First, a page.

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‘Soft start’ scrapped

Saranac Lake idea for outdoor dining deemed not allowable; mayor says process led to better understanding of what villagers want

W.B. Mason delivery person Joe Hance, of Plattsburgh, wheels supplies into Grizle-T’s bar on Main Street in Saranac Lake Thursday afternoon. (Enterprise photo — Lou Reuter)

SARANAC LAKE — The village has retracted a plan for downtown restaurants to set up outdoor dining areas on village sidewalks after county and state officials deemed the concept not compliant with current guidelines meant to slow the spread of the new coronavirus.

“Though we are disappointed, we will acquiesce to this determination in solidarity with our county and state leadership which has made an extraordinary effort to contain the COVID-19 pandemic in New York and relies upon the goodwill and cooperation of all its citizens and local governments to achieve success,” village Mayor Clyde Rabideau wrote in a statement he emailed early Friday morning.

This so-called “soft start” for downtown restaurants and shops would have started today. It was planned to be a weekly Saturday evening feature of the village’s Main Street and Broadway business district, where participating businesses could set up tables on select sections of sidewalk and customers ordering take-out food from restaurants could sit and eat there.

Later, the plan was to include sidewalk sales by retail stores.

Franklin County Legislator and Tupper Lake village Mayor Paul Maroun said the county was receiving calls about this proposal.

Saranac Lake Mayor Clyde Rabideau speaks at Berkeley Green in Saranac Lake in July 2019, introducing Lt. Gov. Kathy Hochul. (Enterprise photo — Elizabeth Izzo)

“It’s absolutely not allowable,” he said.

He and Essex County Board of Supervisors Chairman Shaun Gillilland, of Willsboro, both said the North Country Regional Control Room found that the proposal is not authorized under Phase 1 of the state’s reopening plan, which the North Country is currently in. The North Country Regional Control Room is a task force appointed by the state to manage the region’s reopening. Saranac Lake is split between Franklin and Essex counties; the downtown area is in Franklin County.

Restaurants will be able to open for dine-in customers in Phase 3 of the reopening process, which could begin June 12 at the earliest in the North County, if the region continues to satisfy a series of state metrics on COVID-19 cases, testing and contact tracing.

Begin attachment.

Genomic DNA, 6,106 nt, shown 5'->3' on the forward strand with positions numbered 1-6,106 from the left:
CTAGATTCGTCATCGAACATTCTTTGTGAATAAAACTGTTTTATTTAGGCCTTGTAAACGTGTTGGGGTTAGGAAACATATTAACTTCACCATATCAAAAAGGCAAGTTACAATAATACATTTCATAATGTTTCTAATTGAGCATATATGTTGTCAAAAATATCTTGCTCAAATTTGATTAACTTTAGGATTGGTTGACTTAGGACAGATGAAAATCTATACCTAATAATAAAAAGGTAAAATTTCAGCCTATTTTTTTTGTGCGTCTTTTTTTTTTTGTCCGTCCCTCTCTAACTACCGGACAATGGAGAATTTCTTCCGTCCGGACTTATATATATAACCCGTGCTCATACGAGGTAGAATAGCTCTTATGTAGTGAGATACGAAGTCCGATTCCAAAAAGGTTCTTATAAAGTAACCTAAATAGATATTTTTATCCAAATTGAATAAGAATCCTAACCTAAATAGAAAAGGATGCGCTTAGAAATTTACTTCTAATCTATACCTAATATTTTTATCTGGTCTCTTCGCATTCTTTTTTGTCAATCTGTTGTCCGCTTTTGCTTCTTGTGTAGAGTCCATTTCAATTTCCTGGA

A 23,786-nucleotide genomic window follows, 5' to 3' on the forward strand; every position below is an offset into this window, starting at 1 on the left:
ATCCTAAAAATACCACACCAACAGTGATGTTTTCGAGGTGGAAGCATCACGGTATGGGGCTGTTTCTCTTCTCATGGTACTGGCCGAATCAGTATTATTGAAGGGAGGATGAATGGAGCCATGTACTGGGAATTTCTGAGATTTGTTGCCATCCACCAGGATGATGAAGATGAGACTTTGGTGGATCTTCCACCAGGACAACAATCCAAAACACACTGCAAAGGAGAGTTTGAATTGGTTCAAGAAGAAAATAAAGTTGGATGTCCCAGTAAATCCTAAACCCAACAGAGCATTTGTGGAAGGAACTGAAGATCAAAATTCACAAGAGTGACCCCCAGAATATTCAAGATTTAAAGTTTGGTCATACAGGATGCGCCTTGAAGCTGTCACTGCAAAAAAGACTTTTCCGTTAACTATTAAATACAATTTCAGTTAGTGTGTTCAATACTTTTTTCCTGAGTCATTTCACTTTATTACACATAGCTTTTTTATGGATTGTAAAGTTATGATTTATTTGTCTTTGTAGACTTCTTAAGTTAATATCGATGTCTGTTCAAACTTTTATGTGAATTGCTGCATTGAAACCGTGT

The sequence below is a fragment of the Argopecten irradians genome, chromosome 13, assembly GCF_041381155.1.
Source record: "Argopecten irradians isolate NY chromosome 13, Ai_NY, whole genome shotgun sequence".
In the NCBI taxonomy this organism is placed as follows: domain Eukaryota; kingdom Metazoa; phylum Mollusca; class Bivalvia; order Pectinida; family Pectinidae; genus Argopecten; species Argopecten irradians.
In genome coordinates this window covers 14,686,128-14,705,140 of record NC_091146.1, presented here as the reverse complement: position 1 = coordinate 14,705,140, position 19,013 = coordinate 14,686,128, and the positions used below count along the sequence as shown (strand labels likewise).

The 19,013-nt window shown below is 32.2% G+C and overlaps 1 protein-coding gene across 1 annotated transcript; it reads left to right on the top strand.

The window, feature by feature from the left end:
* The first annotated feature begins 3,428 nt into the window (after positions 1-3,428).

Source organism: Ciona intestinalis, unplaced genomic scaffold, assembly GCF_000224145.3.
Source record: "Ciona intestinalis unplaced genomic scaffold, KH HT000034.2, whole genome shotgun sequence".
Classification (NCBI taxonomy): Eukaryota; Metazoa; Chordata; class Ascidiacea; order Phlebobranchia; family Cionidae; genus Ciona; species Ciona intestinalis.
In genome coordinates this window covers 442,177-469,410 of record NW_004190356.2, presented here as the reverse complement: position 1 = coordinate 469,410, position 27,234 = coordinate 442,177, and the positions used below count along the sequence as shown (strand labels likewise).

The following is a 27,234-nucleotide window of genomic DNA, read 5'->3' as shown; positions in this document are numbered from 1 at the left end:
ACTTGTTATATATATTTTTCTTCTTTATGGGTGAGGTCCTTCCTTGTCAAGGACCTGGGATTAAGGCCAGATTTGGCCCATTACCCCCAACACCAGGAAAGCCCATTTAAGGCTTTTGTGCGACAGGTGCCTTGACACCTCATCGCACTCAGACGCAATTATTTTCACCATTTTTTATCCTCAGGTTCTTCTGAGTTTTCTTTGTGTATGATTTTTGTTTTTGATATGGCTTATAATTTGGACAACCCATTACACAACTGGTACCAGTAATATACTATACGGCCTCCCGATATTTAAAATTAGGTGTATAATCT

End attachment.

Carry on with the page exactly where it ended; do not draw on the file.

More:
Rabideau said the process of planning and then withdrawing the idea gave village officials “a better understanding of the vast spectrum of feelings of our citizens, their fears, their hopes and their wants.”

All the restaurateurs who talked to the Enterprise Thursday said they were just learning of this announcement when asked about it, and they were hesitant to say they would participate because they had not been presented the plan before it was introduced.

The plan was drawn up by Rabideau, the four village board trustees, village Chief of Police James Joyce and village Manager John Sweeney via emails and phone calls, outside of village board meetings and without consulting village Public Health Officer Ray Scollin. Rabideau announced it Thursday.

Rabideau listed several different viewpoints he is hearing.

“There is no denying many Saranac Lakers justly remain fearful of contracting COVID-19 and have anxiety about venturing outside,” he wrote. “They are also fearful of the virus spreading to others in the community through contact and thus elevating the potential danger. There is no denying that others have no fear and passionately hope our community quickly returns to normal.

“There is no denying that businesses are suffering terribly, and our economy is in peril. Many business owners are unsure how to appropriately open in the phases ahead or even if their customers will return when they do.

“We will not satisfy all while doing so, but as our Governor has expressed many times since this crisis started, ‘It’s not about me, it’s about we,'” Rabideau wrote.

The state has not yet announced an official position on whether Saranac Lake’s plan meets its guidelines. Rich Azzopardi, a senior advisor for Gov. Andrew Cuomo, said Thursday afternoon he had not seen the announcement and has not responded to Enterprise inquiries since then.

Rabideau did not return Enterprise phone calls Thursday or Friday to expand on his written statements.

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